This covers a number of game playing techniques, notably checkers and backgammon because so much good research has been done on these problems and because so many different techniques have been tried.
If no single data element uniquely identifies occurrences within a construct, then combining multiple elements to create a unique identifier for the construct is known as creating a compound key.
When one of the data elements stored within a construct is utilized as the primary key, then it is called the natural key.
All Candidate Keys excluding the Primary Key are known as Alternate Keys.
If no obvious key, either stand alone or compound is available, then the last resort is to simply create a key, by assigning a unique number to each record or occurrence. Then this is known as developing an artificial key.
The short answer is: MIT, CMU, and Stanford are historically the powerhouses of AI and still are the top 3 today.
There are however, hundreds of schools all over the world with at least one or two active researchers doing interesting work in AI. What is most important in graduate school is finding an advisor who is doing something YOU are interested in. Read about what's going on in the field and then identify the the people in the field that are doing that research you find most interesting. If a professor and his students are publishing frequently, then that should be a place to consider.
Statistical AI, arising from machine learning, tends to be more concerned with "inductive" thought: given a set of patterns, induce the trend. Classical AI, on the other hand, is more concerned with "deductive" thought: given a set of constraints, deduce a conclusion. Another difference, as mentioned in the previous question, is that C++ tends to be a favourite language for statistical AI while LISP dominates in classical AI.
A system can't be truely intelligent without displaying properties of both inductive and deductive thought. This lends many to beleive that in the end, there will be some kind of synthesis of statistical and classical AI.
This topic can be somewhat sensitive, so I'll probably tread on a few toes, please forgive me. There is no authoritative answer for this question, as it really depends on what languages you like programming in. AI programs have been written in just about every language ever created. The most common seem to be Lisp, Prolog, C/C++, recently Java, and even more recently, Python.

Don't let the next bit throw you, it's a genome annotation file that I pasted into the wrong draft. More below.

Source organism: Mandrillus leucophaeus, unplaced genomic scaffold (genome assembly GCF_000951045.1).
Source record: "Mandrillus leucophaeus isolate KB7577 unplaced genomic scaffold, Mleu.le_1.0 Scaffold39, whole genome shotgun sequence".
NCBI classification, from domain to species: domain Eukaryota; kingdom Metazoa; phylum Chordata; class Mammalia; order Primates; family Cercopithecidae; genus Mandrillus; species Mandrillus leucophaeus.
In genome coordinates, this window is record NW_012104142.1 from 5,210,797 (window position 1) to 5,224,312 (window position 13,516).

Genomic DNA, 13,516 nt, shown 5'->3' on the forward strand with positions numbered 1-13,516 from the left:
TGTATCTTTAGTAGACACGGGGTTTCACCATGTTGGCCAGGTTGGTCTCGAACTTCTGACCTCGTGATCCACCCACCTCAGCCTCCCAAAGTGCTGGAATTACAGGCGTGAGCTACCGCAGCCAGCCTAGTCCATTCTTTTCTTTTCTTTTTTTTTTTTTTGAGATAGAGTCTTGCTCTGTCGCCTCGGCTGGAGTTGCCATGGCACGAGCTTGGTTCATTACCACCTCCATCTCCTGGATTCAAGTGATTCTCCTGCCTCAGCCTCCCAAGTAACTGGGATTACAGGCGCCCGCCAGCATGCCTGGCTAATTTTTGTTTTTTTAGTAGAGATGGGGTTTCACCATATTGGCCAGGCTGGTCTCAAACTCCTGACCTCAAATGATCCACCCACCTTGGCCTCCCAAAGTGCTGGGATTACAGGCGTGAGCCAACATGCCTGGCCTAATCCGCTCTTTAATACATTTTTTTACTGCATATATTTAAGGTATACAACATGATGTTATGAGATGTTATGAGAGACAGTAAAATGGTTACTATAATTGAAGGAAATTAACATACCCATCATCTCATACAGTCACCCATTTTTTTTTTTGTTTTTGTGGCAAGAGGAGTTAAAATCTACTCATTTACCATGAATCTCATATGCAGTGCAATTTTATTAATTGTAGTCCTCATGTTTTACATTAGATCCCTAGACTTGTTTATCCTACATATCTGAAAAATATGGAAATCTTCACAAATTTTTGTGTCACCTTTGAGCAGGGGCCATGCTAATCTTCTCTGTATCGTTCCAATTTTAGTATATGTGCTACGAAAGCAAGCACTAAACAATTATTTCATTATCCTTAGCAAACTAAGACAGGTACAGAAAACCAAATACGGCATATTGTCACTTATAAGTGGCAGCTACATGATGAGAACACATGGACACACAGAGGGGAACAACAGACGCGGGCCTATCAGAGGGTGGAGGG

LISP- For many years, AI was done as research in universities and laboratories, thus fast prototyping was favored over fast execution. This is one reason why AI has favored high-level langauges such as Lisp. This tradition means that current AI Lisp programmers can draw on many resources from the community. Features of the language that are good for AI programming include: garbage collection, dynamic typing, functions as data, uniform syntax, interactive environment, and extensibility. Read Paul Graham's essay, "Beating the Averages" for a discussion of some serious advantages:
PROLOG- This language wins 'cool idea' competition. It wasn't until the 70s that people began to realize that a set of logical statements plus a general theorem prover could make up a program. Prolog combines the high-level and traditional advantages of Lisp with a built-in unifier, which is particularly useful in AI. Prolog seems to be good for problems in which logic is intimately involved, or whose solutions have a succinct logical characterization. Its major drawback (IMHO)
There are many, some are 'problems' and some are 'techniques'.
Automatic Programming - The task of describing what a program should do and having the AI system 'write' the program.
Bayesian Networks - A technique of structuring and inferencing with probabilistic information. (Part of the "machine learning" problem).
Constraint Statisfaction - solving NP-complete problems, using a variety of techniques.
Knowledge Engineering/Representation - turning what we know about particular domain into a form in which a computer can understand it.
Machine Learning - Programs that learn from experience or data.
Natural Language Processing(NLP) - Processing and (perhaps) understanding human ("natural") language. Also known as computational linguistics.
Neural Networks(NN) - The study of programs that function in a manner similar to how animal brains do.
Planning - given a set of actions, a goal state, and a present state, decide which actions must be taken so that the present state is turned into the goal state
Robotics - The intersection of AI and robotics, this field tries to get (usually mobile) robots to act intelligently.
Speech Recogntion - Conversion of speech into text.
Quite a bit, actually. In 'Computing machinery and intelligence.', Alan Turing, one of the founders of computer science, made the claim that by the year 2000, computers would be able to pass the Turing test at a reasonably sophisticated level, in particular, that the average interrogator would not be able to identify the computer correctly more than 70 per cent of the time after a five minute conversation. AI hasn't quite lived upto Turing's claims, but quite a bit of progress has been made, including:
- Deployed speech dialog systems by firms like IBM, Dragon and Lernout&Hauspie
- Financial software, which is used by banks to scan credit card transactions for unusual patterns that might signal fraud. One piece of software is estimated to save banks $500 million annually.
- Applications of expert systems/case-based reasoning: a computerized Leukemia diagnosis system did a better job checking for blood disorders than human experts.
- Machine translation for Environment Canada: software developed in the 1970s translated natural language weather forcasts between English and French. Purportedly stil in use.